^{−1}) becomes comparable to the fastest transition rate (0.07s

^{−1}). Except for the fastest transition rate, all other rates are inferred accurately for the whole spectrum of sampling resolutions (

**). The accuracy of inferred state occupancies is also remarkably high, making it robust to variations in the data sampling rate (**

*Appendix 4–Figure 4A***). The high RNA polymerase loading rate tends to be underestimated for slower sampling resolutions, which is reasonable since the chances of promoter leaving state (2) during a single time step become greater, effectively reducing the net rate of loaded RNAP molecules per time step (**

*Appendix 4–Figure 4B***). Generally, we find the inference of model parameters to be reasonably accurate for the entire spectrum of experimentally realizable data sampling rates, and highly accurate when the timescale of the fastest transition and data sampling are comparable.**

*Appendix 4–Figure 4C*### Performance of mHMM in different kinetic regimes

Thus far, the validation of mHMM was performed on datasets that were generated using parameters similar to those inferred for the *eve* promoter. These parameters have characteristic low ON rates (*k*_{01}, *k*_{12}) and a high OFF rate (*k*_{21}), where “low” and “high” are relative to the data sampling frequency, which for our experimental setup is 3/min. To assess the utility of our inference method for a generic choice of model parameters, we performed additional inference studies in three different parameter regimes: low ON rates and low OFF rates (** Appendix 4–Figure 5**A-C), high ON rates and low OFF rates (

**D-F), and high ON rates and high OFF rates (**

*Appendix 4–Figure 5***G-I).**

*Appendix 4–Figure 5*As expected, the inference is the most accurate when the data sampling frequency is greater than the transition rates (** Appendix 4–Figure 5**A-C), in which case multiple transitions within a single time frame occur only rarely, making our discrete Markovian representation of the state dynamics a valid approximation. The largest deviations of the inferred model parameters from their ground truth values occur when the ON rates are high and the OFF rates are low (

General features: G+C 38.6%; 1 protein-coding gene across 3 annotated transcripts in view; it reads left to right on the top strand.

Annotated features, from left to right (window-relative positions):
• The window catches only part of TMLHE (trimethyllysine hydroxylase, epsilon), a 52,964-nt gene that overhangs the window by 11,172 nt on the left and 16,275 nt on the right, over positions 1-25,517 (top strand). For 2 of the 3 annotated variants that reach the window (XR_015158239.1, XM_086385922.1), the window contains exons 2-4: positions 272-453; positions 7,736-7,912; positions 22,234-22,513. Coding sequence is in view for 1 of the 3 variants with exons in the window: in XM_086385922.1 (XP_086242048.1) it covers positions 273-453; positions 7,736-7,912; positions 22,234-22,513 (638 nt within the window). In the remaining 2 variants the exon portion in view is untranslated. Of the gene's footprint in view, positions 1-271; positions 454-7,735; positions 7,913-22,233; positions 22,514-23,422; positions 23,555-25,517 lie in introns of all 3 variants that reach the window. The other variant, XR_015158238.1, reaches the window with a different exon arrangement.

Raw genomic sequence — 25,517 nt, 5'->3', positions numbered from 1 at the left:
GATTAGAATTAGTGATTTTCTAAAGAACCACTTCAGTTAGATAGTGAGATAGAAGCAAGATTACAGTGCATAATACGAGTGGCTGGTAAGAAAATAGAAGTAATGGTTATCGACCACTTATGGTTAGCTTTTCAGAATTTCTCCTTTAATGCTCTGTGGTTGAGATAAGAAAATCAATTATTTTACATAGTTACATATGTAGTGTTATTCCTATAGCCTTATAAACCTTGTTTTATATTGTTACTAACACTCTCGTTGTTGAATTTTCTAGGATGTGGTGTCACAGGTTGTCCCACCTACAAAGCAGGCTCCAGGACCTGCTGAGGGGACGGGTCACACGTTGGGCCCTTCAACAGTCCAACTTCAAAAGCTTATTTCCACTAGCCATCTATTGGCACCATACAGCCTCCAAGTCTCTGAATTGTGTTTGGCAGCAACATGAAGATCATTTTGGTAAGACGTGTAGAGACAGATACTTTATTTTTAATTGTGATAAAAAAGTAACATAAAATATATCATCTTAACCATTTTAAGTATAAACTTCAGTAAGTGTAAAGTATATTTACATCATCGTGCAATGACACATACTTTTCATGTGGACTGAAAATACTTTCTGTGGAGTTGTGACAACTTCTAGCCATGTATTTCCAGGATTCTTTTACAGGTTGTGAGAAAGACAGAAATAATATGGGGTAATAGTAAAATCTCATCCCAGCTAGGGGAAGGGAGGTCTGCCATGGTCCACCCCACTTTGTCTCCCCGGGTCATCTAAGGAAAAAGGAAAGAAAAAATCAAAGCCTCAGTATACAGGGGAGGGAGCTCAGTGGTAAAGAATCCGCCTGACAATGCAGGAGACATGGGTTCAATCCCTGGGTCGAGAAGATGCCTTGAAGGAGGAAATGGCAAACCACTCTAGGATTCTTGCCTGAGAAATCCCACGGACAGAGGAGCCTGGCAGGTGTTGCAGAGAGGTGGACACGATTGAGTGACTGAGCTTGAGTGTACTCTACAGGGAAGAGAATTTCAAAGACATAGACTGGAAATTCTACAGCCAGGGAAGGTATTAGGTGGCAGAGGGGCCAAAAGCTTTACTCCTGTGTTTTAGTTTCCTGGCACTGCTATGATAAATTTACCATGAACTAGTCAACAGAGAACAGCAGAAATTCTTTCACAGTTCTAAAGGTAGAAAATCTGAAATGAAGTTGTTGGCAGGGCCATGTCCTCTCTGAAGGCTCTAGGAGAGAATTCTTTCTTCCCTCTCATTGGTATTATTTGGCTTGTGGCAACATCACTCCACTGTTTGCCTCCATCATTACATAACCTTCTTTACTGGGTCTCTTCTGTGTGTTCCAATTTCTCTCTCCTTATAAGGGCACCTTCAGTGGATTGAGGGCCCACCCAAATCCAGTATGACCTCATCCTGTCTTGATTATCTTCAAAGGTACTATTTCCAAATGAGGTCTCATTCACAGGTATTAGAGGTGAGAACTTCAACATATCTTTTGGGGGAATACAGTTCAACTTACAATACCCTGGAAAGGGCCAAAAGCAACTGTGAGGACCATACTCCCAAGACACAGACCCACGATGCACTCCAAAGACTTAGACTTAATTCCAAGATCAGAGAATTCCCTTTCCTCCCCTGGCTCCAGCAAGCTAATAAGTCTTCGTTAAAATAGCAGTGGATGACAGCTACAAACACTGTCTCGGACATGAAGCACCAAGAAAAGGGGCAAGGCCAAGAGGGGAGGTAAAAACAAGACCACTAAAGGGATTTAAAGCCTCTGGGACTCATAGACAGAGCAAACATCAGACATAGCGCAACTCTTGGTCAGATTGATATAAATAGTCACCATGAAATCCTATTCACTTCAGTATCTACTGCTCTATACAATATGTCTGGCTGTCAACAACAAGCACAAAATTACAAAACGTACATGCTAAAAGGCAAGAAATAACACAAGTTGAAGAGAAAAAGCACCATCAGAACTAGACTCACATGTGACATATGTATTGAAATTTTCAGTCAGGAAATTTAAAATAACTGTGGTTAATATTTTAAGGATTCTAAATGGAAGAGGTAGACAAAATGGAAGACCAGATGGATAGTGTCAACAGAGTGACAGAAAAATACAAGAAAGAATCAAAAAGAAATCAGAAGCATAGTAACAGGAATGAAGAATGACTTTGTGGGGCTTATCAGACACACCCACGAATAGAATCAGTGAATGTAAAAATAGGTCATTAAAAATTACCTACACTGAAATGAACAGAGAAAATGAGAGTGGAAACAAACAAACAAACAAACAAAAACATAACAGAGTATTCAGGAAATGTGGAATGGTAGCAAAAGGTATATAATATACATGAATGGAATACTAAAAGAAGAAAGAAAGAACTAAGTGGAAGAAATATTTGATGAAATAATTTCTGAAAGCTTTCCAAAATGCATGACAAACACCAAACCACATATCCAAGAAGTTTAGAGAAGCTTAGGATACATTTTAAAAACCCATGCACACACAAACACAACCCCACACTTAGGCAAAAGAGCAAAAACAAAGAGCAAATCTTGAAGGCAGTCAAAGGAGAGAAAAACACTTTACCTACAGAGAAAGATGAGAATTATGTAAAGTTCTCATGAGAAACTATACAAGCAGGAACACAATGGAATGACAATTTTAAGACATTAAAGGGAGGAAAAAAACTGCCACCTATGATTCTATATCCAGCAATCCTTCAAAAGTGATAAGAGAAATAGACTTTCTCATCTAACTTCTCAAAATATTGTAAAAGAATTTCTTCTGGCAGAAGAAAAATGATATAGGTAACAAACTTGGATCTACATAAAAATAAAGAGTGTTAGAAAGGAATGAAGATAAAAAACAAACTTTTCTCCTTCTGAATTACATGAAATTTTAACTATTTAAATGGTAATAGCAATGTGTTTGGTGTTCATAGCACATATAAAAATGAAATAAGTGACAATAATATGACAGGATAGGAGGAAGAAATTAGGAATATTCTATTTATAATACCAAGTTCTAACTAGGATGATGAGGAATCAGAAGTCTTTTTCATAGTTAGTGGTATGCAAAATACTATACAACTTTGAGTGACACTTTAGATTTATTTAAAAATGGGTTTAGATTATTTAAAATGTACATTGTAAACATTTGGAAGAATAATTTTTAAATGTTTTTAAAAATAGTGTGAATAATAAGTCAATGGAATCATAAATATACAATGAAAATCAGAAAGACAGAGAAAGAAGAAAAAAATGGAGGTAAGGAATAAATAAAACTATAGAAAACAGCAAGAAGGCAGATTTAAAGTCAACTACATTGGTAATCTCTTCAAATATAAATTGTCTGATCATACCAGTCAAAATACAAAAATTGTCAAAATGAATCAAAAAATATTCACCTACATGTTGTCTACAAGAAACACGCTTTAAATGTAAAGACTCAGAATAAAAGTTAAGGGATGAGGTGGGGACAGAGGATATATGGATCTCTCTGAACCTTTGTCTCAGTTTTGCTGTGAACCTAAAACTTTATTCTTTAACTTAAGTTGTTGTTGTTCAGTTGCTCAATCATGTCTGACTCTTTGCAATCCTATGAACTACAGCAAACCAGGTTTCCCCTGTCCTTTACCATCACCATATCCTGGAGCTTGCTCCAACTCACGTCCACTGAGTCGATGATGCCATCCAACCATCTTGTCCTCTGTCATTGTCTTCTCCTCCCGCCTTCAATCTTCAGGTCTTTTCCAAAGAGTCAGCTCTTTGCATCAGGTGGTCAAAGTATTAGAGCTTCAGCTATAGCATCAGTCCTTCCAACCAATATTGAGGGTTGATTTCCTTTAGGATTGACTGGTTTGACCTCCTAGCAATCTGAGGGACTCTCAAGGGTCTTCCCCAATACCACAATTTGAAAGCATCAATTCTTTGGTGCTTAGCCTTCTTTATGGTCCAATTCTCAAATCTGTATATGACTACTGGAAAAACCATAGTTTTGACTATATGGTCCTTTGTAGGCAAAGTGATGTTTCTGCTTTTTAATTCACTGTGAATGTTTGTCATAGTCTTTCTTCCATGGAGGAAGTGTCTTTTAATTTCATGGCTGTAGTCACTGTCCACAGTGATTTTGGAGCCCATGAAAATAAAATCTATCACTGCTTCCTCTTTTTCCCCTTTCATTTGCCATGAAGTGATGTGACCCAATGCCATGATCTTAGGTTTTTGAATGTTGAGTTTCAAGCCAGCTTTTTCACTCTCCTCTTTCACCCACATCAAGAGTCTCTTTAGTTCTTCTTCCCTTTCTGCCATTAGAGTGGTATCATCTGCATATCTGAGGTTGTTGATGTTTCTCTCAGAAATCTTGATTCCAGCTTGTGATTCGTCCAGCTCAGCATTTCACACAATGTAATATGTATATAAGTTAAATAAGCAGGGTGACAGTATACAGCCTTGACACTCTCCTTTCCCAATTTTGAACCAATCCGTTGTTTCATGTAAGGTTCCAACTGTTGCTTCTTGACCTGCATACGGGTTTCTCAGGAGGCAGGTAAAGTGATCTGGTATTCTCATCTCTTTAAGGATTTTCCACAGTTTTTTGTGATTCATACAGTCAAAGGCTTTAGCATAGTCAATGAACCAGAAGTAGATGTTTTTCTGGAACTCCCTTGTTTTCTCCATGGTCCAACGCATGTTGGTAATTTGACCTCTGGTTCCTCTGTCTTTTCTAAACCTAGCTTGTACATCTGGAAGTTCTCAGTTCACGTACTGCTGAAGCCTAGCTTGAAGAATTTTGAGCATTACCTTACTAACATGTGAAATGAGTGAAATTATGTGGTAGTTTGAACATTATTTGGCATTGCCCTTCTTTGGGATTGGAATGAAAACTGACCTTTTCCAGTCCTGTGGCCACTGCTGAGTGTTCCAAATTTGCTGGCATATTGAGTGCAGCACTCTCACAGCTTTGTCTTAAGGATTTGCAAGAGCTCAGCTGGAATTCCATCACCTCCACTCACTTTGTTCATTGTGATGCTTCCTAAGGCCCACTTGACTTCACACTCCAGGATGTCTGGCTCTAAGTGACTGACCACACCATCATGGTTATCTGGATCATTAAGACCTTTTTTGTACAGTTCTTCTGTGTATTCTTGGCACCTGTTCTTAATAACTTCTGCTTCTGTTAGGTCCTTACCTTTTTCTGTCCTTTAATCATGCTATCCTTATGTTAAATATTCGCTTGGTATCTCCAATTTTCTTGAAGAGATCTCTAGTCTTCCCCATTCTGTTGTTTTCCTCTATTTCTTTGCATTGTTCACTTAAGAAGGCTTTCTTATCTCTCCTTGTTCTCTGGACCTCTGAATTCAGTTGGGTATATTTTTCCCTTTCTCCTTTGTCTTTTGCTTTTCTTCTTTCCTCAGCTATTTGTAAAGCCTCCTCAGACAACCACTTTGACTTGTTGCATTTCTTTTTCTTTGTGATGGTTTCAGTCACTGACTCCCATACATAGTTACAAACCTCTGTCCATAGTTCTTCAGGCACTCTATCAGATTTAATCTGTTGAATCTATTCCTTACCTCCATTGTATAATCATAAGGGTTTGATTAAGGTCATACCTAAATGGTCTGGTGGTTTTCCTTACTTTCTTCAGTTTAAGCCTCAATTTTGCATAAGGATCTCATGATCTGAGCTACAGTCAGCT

**D-F). Since the promoter rarely remains in the lower initiation states (0 or 1) for the entire duration of a frame and tends to rapidly transfer into a higher initiation state (1 or 2, respectively), the rates of RNA polymerase loading for states 0 and 1 are significantly overestimated (**

*Appendix 4–Figure 5***F). Despite the inaccuracies in estimating the RNA polymerase loading rates, all transition rates, with the exception of**

*Appendix 4–Figure 5**k*

_{10}, are inferred with a high accuracy (

**D). Remarkably, the deviations caused by the high ON rates get substantially suppressed when the OFF rates are also made comparably high (**

*Appendix 4–Figure 5***G-I). This can be thought of as a consequence of an effective counterbalancing between unwanted ON and OFF transitions within a single time frame.**

*Appendix 3–Figure 5*Overall, these additional studies, together with the statistical validation studies discussed earlier (** Appendix 4–Figure 2**), elucidate the domain of applicability of mHMM: the method performs accurate inference when the ON/OFF transition rates are respectively slow/slow, slow/high, or high/high; and is not successful in accurately inferring some of the model parameters when the ON rates are high, but the OFF rates are low. We hope that these characteristics of the method will be useful in informing the design of promoter architectures and new experiments.